Trading Tip #4 – Being Able to Admit When You’re Wrong

Trading Tip #4 – Being Able to Admit When You’re  Wrong

I remember the last conversation with my ex-wife just before we started the divorce. I sat her down, looked into her eyes and I said, “I’ve spoken to all the mathematicians, and it is theoretically impossible for me to be wrong every time.”

As a trader, one thing I know I am good at and have no issues with is admitting when I’m wrong and then changing direction quickly. It is a must to be successful .

Being right is over-rate.  I would rather be wrong and be profitable than try  to prove I am always right and be a bad trader. After managing hundreds of traders and trading for over 22 years myself, I have seen the one trait that is most important to be a good (or great) trader – and that is the ability to know you’re wrong and to take action quickly.  Being wrong is, in itself, not a major issue.  The swift action that is taken after is the most important thing.  I will be address this in a future blog post that I’ll aptly call ‘Screwing up and how to make the most of it.’

I’ve always taught my traders, as well as my executive coaching clients, that pain and pleasure can be the key towards a successful career. The biggest issue that some traders have, and in time destroys their ability to trade profitably, is the inability to simply admit they are wrong. The fact of the matter is that, on the trading floor, 60% to 70% of our trades each day were bad trades.  The key to money management while trading is simple – cut your losses and ride your winners.

There are too many people, both in business and in trading, that I’ve seen destroy what could have been a very positive and lucrative career – simply because they were either too arrogant or too insecure.  They were too proud to admit when they were wrong.  These were people who did whatever it took to prove to others and themselves how right they are instead of quickly changing their course of action and re-directing their thoughts and energy to a more profitable outcome.

Odd as it may sound, I made more money in trading being wrong than I did by being right. The simple reason is that when I realized I was wrong I could reverse my position or get out and cut my losses.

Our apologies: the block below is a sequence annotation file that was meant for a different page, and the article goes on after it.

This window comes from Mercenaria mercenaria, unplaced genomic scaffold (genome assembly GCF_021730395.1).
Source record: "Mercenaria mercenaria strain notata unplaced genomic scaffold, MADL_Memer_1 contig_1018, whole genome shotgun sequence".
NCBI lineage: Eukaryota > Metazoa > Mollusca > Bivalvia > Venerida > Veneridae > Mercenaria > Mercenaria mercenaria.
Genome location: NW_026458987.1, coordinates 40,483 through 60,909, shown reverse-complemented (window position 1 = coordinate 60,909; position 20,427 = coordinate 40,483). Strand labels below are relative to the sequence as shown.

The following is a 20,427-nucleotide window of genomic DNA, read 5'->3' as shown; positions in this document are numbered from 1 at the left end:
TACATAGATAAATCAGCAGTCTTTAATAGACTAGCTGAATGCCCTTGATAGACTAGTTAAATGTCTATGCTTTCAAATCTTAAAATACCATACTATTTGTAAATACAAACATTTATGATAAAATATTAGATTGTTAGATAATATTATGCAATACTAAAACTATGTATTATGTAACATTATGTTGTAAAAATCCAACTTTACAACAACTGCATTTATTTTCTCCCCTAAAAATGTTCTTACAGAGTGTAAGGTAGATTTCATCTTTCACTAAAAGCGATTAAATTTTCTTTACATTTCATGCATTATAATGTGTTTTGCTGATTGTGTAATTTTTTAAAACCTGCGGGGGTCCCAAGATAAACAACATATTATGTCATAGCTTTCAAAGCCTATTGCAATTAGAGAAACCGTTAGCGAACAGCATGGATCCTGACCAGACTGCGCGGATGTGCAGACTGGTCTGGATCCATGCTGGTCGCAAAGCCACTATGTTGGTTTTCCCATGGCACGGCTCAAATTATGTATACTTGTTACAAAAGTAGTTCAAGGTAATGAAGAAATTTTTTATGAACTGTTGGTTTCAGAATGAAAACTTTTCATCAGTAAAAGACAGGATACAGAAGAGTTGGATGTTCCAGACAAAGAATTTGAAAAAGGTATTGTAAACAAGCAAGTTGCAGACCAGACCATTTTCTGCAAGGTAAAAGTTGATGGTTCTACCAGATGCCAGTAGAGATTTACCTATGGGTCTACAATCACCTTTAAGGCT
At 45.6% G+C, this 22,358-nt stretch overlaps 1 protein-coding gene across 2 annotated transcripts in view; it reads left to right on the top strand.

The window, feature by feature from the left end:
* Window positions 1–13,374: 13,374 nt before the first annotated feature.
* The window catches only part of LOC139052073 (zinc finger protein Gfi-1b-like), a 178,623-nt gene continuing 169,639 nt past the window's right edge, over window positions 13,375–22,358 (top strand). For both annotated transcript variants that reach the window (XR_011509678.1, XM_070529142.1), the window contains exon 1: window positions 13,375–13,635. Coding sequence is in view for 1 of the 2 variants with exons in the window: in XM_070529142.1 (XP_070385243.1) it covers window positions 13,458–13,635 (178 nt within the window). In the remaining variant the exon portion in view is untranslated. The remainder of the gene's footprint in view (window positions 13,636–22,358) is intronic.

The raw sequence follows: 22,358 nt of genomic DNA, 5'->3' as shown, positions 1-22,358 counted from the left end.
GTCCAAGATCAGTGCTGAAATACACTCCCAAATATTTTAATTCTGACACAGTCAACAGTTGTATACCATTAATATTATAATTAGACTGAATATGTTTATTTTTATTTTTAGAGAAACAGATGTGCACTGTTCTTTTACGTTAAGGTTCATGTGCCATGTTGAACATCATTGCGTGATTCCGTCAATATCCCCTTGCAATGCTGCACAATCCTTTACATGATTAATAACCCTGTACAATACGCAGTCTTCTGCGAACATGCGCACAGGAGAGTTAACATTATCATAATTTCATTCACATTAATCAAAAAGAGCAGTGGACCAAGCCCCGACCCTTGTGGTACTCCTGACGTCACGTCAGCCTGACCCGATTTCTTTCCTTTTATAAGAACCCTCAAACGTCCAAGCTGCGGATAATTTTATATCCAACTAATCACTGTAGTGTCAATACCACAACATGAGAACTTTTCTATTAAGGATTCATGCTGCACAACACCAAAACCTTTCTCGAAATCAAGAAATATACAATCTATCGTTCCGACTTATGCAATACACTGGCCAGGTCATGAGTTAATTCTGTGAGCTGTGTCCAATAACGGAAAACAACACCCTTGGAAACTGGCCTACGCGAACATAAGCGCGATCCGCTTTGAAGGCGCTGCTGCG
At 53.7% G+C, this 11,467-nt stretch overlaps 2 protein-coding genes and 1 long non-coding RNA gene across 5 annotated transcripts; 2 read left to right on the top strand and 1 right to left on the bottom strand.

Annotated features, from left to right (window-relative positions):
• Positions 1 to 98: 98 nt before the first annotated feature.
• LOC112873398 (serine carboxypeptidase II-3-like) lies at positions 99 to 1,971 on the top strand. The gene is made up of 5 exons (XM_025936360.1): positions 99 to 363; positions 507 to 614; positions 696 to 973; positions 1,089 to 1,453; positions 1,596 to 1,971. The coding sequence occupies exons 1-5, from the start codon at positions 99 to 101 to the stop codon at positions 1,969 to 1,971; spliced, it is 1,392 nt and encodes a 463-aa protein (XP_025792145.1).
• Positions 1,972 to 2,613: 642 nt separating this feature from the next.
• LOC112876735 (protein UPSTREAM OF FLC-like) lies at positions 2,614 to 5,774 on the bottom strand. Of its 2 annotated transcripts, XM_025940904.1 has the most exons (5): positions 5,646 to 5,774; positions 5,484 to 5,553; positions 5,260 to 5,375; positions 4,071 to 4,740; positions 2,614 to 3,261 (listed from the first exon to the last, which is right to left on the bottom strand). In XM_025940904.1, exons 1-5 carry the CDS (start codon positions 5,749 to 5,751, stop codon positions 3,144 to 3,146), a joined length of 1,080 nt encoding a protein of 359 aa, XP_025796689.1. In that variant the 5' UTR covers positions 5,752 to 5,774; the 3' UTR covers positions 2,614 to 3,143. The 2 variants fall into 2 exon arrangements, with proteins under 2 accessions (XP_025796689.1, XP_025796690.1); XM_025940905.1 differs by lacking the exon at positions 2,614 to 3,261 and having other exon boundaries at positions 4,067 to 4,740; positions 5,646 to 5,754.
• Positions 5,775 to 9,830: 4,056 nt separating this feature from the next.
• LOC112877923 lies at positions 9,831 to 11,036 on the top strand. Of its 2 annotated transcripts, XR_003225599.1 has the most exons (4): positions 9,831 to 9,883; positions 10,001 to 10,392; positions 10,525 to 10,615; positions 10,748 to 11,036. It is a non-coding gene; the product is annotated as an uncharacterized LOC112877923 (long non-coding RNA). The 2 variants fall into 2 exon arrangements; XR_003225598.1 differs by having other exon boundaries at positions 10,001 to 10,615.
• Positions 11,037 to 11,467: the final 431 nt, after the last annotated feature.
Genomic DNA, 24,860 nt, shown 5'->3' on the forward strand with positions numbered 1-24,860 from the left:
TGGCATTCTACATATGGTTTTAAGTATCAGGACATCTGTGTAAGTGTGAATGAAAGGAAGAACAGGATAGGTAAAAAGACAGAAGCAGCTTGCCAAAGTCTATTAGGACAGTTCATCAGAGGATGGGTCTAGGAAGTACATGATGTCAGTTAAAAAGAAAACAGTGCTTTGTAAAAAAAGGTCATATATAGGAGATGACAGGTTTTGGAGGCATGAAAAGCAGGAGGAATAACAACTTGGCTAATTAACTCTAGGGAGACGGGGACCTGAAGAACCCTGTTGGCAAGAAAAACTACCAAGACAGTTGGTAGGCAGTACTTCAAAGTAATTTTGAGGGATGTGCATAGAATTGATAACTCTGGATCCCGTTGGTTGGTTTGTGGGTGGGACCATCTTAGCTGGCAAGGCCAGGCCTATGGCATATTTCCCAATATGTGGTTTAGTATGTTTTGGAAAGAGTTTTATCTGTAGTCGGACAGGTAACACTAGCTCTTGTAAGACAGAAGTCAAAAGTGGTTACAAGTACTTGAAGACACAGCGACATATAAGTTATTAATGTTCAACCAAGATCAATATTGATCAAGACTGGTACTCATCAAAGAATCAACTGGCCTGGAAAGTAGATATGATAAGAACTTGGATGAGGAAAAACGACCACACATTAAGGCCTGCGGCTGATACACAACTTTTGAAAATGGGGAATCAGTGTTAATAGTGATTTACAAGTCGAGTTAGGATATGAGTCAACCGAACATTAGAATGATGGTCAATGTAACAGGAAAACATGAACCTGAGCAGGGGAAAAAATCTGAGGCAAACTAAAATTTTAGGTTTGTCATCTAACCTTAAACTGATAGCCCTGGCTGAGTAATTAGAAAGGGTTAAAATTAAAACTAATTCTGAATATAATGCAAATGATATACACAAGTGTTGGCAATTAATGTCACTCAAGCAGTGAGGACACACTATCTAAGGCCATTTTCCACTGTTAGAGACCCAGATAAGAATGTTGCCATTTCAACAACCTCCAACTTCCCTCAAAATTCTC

trading4Let me give you an example.  There were times I would be long five lots of crude oil.  (5000 thousand barrels of oil, which seems impressive but is not). If I was long 5 lots of crude oil at $95.10 and sold it at $95.11, I have simply made $50 on the transaction.  In this example, we will assume I am long five lots of crude oil at $95.10. The market starts drifting lower $95.09 $95.08 $95.05 $95.02, and I start feeling the pain of losing trade.  I start getting the sense that I am wrong, at which point I hit a 50 lot bid at $95.  I go from being long 5 lots of crude oil to being short 45 lots. (45000 barrels )The market trades at $94.99, $94.95. At $94.90 I  buyback 10 lots, then at $94.88 another 10 lots.   – the market bounces and I cover the remaining 25 contracts at $95.00. The 5 lots I was originally long was enough to show me that I was long and wrong, and it was time to get out and reverse and follow the trade through the other side. I lost $500 on the first 5 contracts I was long, but I ended up making $2,200 on the 45 lots I was short for a total on the trade of +$1,700

There are many times that, instead of just admitting that it’s a bad trade, the trader does what I feel is one of the worst things that can be done. The trader adds to losing position. There can be (false) justifications in the traders mind for doing this. He might say to himself “there is support” while looking at his charts. He might say “the market has to go back up“, or worse – he can say the famous last words of many traders, “I hope the market goes back up”. “  As I spoke about in Trading tips #3 – there is no hope in trading.

The real issue adding to losing positions is that, many times, it works.  People use dollar cost average, and if this works 6 out of 10 times, the trader feels that it is worth it in the long run.  Well, it’s not.  Take, for example, Trader 2 initializing a long position in Apple at $690, just after 9/19/12 when Apple settled at $702.10 The odds are on his side. However, the 4 out of 10 times it doesn’t work can be enough to blow the trader out of his position and, at times, even out of a job.

Trader 2 buys Apple at $690.  There are analysts on the financial news networks and blogs speaking how Apple is expected to go to $1000 in the near future. The market rallies over $700 and slowly starts drifting lower. Then it gaps lower to $678.  The trader continues to add to his initial buys at $690 – convinced that the he is right and that this is just a minor correction in the market.  He says to himself  “the market always comes back.”  As we all know, Apple continue to drop to $500 at which point this trader could of had the trade that ended his career –

So, the key to this trading tip is straightforward. Stay light on your toes so you are always able to get in and out of positions with out mental stress. Never stay married to a bad position and, as I spoke about it in Trading Tip #1 – Leave your ego at the door.  Trade within your own size, and be able to admit when you’re wrong quickly, get flat or reverse.  I have said, and will continue to say, in my trading and business blogs – being flat is often the best position. It is the one and only position that you can look at the market from both sides realistically, honestly, and without prejudice to see where the market is headed.

Remember you can always get back into a trade.  No traders are prefect, so don’t try to be.

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